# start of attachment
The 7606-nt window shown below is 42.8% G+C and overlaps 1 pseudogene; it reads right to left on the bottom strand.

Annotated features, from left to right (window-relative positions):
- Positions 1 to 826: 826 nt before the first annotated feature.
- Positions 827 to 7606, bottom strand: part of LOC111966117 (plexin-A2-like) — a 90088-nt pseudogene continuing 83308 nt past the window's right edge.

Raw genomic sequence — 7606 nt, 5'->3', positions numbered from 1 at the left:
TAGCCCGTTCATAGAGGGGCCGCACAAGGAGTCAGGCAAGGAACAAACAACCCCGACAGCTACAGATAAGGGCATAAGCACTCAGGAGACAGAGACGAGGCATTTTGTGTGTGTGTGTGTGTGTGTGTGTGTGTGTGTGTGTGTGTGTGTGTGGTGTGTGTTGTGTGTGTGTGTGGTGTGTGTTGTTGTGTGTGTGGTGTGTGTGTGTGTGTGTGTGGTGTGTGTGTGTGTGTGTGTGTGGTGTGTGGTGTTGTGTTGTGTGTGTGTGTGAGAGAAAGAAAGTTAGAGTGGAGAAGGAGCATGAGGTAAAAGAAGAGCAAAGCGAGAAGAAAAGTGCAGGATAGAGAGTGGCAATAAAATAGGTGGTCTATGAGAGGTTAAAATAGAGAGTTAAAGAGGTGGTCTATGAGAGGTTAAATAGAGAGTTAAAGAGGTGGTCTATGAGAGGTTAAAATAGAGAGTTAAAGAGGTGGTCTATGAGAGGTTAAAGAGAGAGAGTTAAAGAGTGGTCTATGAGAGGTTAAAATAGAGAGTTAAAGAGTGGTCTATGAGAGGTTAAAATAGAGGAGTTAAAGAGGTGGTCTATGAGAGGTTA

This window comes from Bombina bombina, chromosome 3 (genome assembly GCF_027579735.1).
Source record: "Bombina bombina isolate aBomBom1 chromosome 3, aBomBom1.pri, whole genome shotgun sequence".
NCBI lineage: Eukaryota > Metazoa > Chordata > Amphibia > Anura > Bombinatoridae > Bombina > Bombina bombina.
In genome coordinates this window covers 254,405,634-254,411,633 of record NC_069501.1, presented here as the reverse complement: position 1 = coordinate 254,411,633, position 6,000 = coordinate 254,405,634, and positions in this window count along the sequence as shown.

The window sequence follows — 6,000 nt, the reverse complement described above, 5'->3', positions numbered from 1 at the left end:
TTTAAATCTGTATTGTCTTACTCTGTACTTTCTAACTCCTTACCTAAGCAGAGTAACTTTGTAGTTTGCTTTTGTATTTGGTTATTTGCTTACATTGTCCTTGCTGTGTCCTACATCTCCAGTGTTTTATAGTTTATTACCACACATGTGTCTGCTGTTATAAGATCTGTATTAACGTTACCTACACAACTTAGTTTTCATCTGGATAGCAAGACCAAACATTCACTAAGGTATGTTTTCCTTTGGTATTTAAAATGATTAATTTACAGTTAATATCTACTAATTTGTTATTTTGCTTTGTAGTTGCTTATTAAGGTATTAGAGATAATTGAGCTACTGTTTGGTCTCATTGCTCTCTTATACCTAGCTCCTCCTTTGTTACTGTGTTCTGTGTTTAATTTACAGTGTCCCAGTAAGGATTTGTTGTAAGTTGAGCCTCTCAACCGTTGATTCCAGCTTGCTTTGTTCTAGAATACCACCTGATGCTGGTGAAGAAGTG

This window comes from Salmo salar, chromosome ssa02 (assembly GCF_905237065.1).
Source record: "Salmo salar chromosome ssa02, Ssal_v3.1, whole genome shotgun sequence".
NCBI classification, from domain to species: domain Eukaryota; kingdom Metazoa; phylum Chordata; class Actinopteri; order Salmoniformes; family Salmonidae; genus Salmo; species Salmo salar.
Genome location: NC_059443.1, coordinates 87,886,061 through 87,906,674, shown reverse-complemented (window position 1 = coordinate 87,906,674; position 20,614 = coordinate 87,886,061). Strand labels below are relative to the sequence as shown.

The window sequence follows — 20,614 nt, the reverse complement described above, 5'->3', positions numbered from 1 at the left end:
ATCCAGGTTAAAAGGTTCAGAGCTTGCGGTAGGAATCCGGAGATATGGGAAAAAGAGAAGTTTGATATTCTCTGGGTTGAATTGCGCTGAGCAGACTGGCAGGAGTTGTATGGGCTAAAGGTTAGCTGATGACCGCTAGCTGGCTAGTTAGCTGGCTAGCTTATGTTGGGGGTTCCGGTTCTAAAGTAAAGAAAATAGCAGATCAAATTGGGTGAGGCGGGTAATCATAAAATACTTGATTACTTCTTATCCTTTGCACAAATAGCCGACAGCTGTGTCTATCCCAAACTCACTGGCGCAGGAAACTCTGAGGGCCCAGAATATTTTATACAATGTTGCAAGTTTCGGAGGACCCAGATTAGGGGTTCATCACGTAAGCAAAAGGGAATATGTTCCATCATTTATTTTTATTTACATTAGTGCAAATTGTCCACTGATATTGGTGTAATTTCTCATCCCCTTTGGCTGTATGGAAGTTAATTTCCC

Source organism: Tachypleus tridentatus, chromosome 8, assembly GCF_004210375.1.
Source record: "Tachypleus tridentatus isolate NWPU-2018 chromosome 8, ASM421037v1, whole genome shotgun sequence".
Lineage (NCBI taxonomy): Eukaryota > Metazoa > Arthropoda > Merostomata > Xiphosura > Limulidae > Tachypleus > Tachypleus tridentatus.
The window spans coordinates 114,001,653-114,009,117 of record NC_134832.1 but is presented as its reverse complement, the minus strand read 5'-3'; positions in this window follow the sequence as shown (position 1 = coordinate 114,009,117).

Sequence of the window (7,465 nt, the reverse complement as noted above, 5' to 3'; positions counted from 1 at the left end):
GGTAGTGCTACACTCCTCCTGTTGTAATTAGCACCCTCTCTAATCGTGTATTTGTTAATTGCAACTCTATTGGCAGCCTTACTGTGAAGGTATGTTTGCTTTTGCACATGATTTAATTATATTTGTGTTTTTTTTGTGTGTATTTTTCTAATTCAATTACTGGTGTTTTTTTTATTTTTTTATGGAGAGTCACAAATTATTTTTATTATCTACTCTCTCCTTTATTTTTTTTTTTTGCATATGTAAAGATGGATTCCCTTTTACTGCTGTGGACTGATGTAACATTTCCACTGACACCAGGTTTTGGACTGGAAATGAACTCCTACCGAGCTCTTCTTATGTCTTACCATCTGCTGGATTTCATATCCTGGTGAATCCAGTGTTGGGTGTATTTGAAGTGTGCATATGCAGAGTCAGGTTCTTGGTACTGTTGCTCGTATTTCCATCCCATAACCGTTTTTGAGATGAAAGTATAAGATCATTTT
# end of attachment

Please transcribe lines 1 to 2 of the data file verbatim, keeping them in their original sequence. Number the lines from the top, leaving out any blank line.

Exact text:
The 7606-nt window shown below is 42.8% G+C and overlaps 1 pseudogene; it reads right to left on the bottom strand.

Annotated features, from left to right (window-relative positions):